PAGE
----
Five Cumhuriyet journalists to remain in prison
An Istanbul court on Oct. 31 ruled that five daily Cumhuriyet journalists will continue to remain in prison pending trial on terror-related charges.
During the hearing at the Istanbul 27th High Criminal Court, a total of 20 suspects, five of whom are currently in jail, were on trial to face terror charges against them.
Two of the journalists, including the daily’s former editor-in-chief Can Dündar, are in exile.
The court ruled that five defendants, including Cumhuriyet editor-in-chief Murat Sabuncu, journalist Ahmet Şık and CEO Akın Atalay, will remain in prison.
They are charged with supporting the outlawed Kurdistan Workers’ Party (PKK), Fethullahist Terrorist Organization (FETÖ) and the outlawed Revolutionary People’s Liberation Party-Front (DHKP/C).
Prison sentences requested by the state prosecutor ranged from seven-and-a-half years to 43 years.
The court began its first hearing in the case on July 24. The next hearing is expected to take place in late December.
The court also ordered an interview published on a news website with former Cumhuriyet columnist Doğan Satmış to be included in the case as evidence.
Digital forensic engineer Tuncay Beşikçi was also heard by the court as a witness to testify about the ByLock application, which was found in the cellphone of defendant Yunus Emre Kiper.
Beşikçi said the phone had been directed to the ByLock server through a music application.
Meanwhile, the WhatsApp conversations between former Cumhuriyet editor-in-chief Can Dündar and businessman Osman Kavala, who was recently detained by police in Istanbul, were also included in the case file.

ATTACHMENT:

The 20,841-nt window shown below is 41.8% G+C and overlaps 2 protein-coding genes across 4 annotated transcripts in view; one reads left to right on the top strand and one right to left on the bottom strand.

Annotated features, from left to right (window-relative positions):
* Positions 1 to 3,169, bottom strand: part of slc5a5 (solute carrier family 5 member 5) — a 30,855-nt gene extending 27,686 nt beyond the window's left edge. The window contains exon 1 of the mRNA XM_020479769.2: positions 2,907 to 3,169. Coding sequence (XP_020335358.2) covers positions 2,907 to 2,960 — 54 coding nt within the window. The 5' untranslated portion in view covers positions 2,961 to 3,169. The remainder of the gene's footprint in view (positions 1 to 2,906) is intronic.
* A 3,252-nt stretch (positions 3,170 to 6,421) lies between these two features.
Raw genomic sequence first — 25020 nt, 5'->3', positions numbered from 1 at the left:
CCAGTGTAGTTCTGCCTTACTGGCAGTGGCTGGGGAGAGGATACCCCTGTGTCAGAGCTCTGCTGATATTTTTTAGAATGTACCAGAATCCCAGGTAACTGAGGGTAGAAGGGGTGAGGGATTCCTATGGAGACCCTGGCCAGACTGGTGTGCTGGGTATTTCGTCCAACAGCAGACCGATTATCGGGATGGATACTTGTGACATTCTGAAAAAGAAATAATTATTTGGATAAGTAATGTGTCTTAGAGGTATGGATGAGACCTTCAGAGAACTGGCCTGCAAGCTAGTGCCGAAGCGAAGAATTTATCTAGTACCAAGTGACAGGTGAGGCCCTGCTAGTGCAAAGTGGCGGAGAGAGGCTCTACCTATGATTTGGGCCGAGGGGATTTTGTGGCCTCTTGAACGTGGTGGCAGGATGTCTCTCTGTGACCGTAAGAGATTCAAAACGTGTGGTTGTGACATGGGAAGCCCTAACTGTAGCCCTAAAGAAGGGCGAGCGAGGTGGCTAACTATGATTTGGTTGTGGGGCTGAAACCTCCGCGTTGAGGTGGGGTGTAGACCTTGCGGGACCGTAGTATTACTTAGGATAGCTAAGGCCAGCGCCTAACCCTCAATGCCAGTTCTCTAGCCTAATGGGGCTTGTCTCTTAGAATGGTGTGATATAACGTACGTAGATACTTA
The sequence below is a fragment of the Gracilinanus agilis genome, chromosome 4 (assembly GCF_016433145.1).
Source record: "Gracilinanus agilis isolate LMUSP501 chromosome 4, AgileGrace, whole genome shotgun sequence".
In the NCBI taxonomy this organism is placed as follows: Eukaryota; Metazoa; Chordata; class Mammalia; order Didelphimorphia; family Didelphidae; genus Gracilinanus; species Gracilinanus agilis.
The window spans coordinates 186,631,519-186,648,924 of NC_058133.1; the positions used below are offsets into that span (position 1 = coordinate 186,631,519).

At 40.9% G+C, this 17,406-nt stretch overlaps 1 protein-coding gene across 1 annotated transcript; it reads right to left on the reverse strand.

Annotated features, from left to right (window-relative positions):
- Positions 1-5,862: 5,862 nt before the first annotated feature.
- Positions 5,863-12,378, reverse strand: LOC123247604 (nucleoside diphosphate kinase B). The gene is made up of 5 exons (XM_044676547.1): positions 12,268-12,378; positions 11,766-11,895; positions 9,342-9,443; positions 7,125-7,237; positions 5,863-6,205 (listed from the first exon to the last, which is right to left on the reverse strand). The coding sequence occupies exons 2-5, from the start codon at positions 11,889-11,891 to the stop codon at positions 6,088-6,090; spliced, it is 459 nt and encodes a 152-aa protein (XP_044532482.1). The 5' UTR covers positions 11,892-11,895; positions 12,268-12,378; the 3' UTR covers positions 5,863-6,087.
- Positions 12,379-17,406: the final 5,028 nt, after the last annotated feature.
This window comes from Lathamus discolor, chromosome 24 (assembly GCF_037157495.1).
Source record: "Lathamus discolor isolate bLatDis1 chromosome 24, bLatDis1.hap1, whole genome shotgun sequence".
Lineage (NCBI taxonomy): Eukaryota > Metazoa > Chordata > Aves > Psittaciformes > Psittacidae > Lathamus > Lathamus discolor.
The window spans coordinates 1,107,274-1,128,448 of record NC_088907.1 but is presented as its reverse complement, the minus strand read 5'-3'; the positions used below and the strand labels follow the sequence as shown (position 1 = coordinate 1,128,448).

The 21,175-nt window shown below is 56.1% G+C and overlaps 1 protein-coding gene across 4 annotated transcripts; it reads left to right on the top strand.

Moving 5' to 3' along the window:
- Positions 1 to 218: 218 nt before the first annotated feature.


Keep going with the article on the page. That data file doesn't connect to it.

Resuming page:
Separately, an Istanbul court on Oct. 31 ordered the release of the last two arrested defendants in the case into now-closed daily Özgür Gündem, in which they being are tried on terror charges.
The hearing at the Istanbul 23th high criminal court saw the participation of defendants Eren Keskin and Ayşe Necmiye Alpay, who had previously been released along with novelist Aslı Erdoğan in December 2016.
The daily’s license holder Kemal Sancılı and its acting news editor İnan Kızılkaya were released during the hearing in which they are being tried along with seven others on charges of “targeting the unity of the state” and “being a member of a terror organization.”
Lawyers had demanded the release of Sancılı and Kızılkaya and the removal of probation measures for them.
In his defense, Kızılkaya stated that what really matters for people is to “feel freedom” rather than “feel the power of the state.”
“I am a journalist and I demand my freedom … after 441 days deprived of my freedom,” Kızılkaya said.
The prosecutor in the case had demanded the continuation of arrest for Kızılkaya and Sancılı but the court ordered their release. However, the court also imposed a travel ban on them.
The indictment prepared by the Istanbul Chief Public Prosecutor’s Office seeks aggravated life imprisonment for nine defendants in the case, as well as prison terms of between six and 17 years on charges of “being a member of an armed terror organization,” “targeting the unity of the state” and “engaging in terror propaganda.”
It says the closed-daily had engaged in terror propaganda by publishing the opinions of the outlawed Kurdistan Workers’ Party (PKK).